Q: I’m a tenant in a large apartment complex. Management regularly allows residents to rent out the clubhouse for private parties, and I’d like to do so for a graduation celebration for our son. The contract they handed me includes a provision giving them the right to administer breath tests to guests, and to even pat them down if security thinks it’s warranted. I think these acts are grossly invasive of our privacy, and I’m wondering if they’re legal. –Beth S.
A: In the eyes of the law, a pat-down is a search, and subject to the legal requirements of the Fourth Amendment of the United States Constitution. That Amendment, and Supreme Court cases that have interpreted it, require the government to have "probable cause" and a warrant before they conduct a search. There are a few exceptions to this requirement — when the police are in "hot pursuit" of a fleeing criminal, and when they must act to preserve evidence of an important crime — and one clearly recognized exception is when the person being searched simply consents to the search.
Now, before we go further, let’s focus on those italicized words: the Fourth Amendment concerns actions by the government. Because you’ll be dealing with a private landlord and private security personnel, the government (the police) are not involved. In other words, because the federal Fourth Amendment won’t help you, you’ll never reach the question of consent.
You may, however, find some support in your state’s constitution or laws. In California, for example, voters passed an initiative that protects individuals from nongovernmental intrusions into their privacy. This means that your landlord’s policy would be subject to this guarantee. But could you (or your guests) successfully sue using this protection? In California, the protection kicks in only when the intrusion is legally significant. Most judges would agree with you that a physical pat-down would pass this test. Next, however, you’d have to show that your guests reasonably expected that they’d not be searched — and here is where you might run into problems. If the landlord is careful, it will tell you to advise all partygoers that they’ll be subject to Breathalyzers or pat-downs — and assuming you pass on this advice, their expectation of privacy will go away. In other words, if they come to your party after being told of the possible procedures, a judge might conclude that they gave implicit, advance consent to the search.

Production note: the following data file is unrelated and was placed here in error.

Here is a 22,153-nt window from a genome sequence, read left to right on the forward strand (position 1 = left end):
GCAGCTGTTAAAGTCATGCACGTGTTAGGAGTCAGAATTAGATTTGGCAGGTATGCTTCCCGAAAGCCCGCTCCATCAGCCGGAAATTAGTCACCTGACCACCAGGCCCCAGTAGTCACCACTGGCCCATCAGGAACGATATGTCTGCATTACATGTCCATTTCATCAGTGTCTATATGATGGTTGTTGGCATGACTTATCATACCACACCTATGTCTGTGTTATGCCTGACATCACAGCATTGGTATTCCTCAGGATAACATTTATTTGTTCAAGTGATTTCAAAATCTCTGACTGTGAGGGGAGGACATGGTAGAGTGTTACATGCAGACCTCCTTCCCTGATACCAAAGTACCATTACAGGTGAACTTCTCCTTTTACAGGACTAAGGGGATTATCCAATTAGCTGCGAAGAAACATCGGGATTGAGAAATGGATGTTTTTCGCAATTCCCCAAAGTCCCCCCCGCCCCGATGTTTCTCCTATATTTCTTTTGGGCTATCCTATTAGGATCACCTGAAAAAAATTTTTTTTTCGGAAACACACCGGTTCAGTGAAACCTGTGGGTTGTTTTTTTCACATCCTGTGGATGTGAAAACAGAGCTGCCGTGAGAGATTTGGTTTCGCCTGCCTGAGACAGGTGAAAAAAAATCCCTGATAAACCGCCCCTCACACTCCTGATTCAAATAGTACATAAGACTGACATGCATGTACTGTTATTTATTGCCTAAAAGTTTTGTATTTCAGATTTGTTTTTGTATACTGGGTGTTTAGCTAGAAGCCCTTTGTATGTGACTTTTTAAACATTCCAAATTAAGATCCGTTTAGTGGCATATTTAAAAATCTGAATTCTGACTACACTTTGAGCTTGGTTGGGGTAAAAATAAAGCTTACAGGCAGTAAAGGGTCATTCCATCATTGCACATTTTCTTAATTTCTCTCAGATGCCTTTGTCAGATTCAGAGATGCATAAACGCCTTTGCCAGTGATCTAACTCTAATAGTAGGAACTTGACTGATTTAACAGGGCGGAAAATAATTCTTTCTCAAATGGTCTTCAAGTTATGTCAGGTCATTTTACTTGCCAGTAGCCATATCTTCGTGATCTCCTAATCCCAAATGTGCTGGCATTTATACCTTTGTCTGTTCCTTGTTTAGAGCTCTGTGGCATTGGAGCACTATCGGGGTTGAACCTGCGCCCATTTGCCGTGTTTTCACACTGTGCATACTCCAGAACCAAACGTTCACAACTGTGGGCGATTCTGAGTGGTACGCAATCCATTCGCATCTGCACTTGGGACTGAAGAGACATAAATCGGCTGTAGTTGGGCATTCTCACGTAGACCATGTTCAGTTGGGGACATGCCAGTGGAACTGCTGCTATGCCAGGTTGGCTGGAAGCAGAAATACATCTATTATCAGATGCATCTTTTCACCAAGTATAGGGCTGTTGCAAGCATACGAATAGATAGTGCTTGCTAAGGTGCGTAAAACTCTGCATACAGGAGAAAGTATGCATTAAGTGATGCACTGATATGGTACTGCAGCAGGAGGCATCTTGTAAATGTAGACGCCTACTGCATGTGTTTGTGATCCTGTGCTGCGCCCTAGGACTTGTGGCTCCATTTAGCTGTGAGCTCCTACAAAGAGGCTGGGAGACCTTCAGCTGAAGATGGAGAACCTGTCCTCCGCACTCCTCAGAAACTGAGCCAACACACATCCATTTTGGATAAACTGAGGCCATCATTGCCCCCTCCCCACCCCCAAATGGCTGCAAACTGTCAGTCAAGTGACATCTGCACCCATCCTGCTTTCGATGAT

At the risk of going deeper down this rabbit hole, let’s suppose that neither you nor your landlord tell your guests of the possibility of a pat-down. If your state extends privacy protection from nongovernmental intrusions, will your consent to the pat-down (evidenced by your signature on the contract) bar a guest’s claim of privacy infringement? Probably not, because it’s hard to imagine how you could effectively give consent for someone else. But that wouldn’t necessarily mean that your guest would prevail on a claim against the landlord. If the landlord could convince a judge that the search was necessary, in pursuit of a worthy goal (prevention of drunken fights, for example), and that less intrusive measures were not available, it might win. And of course, any guest can turn and walk away, without any monetary consequences (surely you’ll not be selling tickets). Voluntarily deciding to stay when a painless and cost-free exit is available can reasonably be construed as consent.
Bottom line: If you want to hold your party on your landlord’s premises, and can’t get it to drop the search provision of the contract, be sure to tell your invited guests. If they’re inebriated or armed and try to get in anyway, they’ll likely be stopped, which is a good thing. You might even find that your sober, unarmed guests appreciate the protection you’re providing, and by showing up have indicated that they’re willing to undergo a pat-down for the peace of mind it gives them.
Q: I’m the president of our local tenants’ union. We recently succeeded in convincing our landlord to change his lease form, which had several illegal clauses in it, including one in which the tenant agreed to absolve the landlord of all liability in the event of injury due to the landlord’s carelessness. I think we should pursue the matter and sue the landlord, for leading tenants to believe, all these years, that they had no recourse in such situations. Do we have a case? –Don L.
A: As you have learned, a lease clause that relieves the landlord from responsibility for the consequences of his negligence would not be enforced by a judge. A tenant whose lease included this clause, but who had a bona fide case against the landlord for injuries (suffered as the result of the landlord’s failure to maintain a safe building, for example), would have seen his case go ahead despite this clause — most judges would not have enforced the clause. Now, it’s possible that there may indeed have been individual tenants who had plausible personal injury claims but decided not to pursue them, thinking incorrectly that the lease clause would bar them. These tenants or ex-tenants may have a case against the landlord, but it would primarily be for the underlying injury, not the fact that the landlord attempted to prevent the lawsuit.
But you’re asking about a different type of lawsuit — a complaint on the part of all of you that you’ve been misled. It’s doubtful that you’ll be able to collect, because unless you can show that you’ve been harmed, you have no damages. "No harm, no foul" does have its place in the law.
Janet Portman is an attorney and managing editor at Nolo. She specializes in landlord/tenant law and is co-author of "Every Landlord’s Legal Guide" and "Every Tenant’s Legal Guide." She can be reached at firstname.lastname@example.org.
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